Ed Collins’ teachings about Aboriginal culture seem to be rubbing off on some of his coworkers at DST Consulting Engineers. The manager of Indigenous relations said it’s not uncommon for a few of his non-Indigenous colleagues to come into his office to request a smudge ceremony as a stress reliever.
Some feel the need for a spiritual uplift or a mental cleansing to alleviate negative feelings. “We’re not healing the sick; we’re just healing the mind, the soul and body,” said Collins, a member of the Fort William First Nation.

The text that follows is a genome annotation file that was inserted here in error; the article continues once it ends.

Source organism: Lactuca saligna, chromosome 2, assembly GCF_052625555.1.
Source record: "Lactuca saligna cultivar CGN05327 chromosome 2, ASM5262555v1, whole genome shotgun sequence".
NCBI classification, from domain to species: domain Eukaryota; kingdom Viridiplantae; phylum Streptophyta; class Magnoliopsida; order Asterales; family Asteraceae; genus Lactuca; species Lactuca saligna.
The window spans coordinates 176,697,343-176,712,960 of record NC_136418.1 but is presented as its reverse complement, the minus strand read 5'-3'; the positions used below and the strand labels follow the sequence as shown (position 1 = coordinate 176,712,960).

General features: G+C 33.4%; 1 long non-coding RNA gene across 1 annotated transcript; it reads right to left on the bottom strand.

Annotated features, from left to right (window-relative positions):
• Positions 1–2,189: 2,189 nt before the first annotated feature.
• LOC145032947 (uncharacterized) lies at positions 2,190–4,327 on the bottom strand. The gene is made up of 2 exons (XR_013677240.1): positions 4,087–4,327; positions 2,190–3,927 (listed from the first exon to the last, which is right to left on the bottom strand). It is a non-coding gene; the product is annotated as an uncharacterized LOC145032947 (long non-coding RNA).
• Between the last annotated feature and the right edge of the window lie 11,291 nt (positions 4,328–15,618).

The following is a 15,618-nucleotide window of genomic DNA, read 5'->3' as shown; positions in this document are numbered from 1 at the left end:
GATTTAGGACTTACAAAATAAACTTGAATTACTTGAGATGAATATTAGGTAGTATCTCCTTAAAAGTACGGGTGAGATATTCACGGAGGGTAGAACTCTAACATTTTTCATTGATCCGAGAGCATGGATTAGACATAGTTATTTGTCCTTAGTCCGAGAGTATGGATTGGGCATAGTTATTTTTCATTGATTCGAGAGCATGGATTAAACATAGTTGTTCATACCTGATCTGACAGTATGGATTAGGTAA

DST is a consulting engineering firm specializing in environmental engineering, geotechnical engineering, materials testing, and demolition. In the DST boardroom in Thunder Bay, where Collins is based, there’s a basket of small tobacco pouches to remind staff members of the custom of presenting the traditional gift when approaching a community Elder.
Understanding the spiritual and cultural sides of Canada’s First Nations people is but one aspect of building a harmonious and longstanding relationship between communities and industry.
Collins, who’s created the Indigenous relations policy for the company, has crafted a cultural sensitivity workshop, Walk in My Moccasins. He’s been tasked to roll it out to the 2,400 staff with DST and the subsidiaries of the parent company, Englobe.
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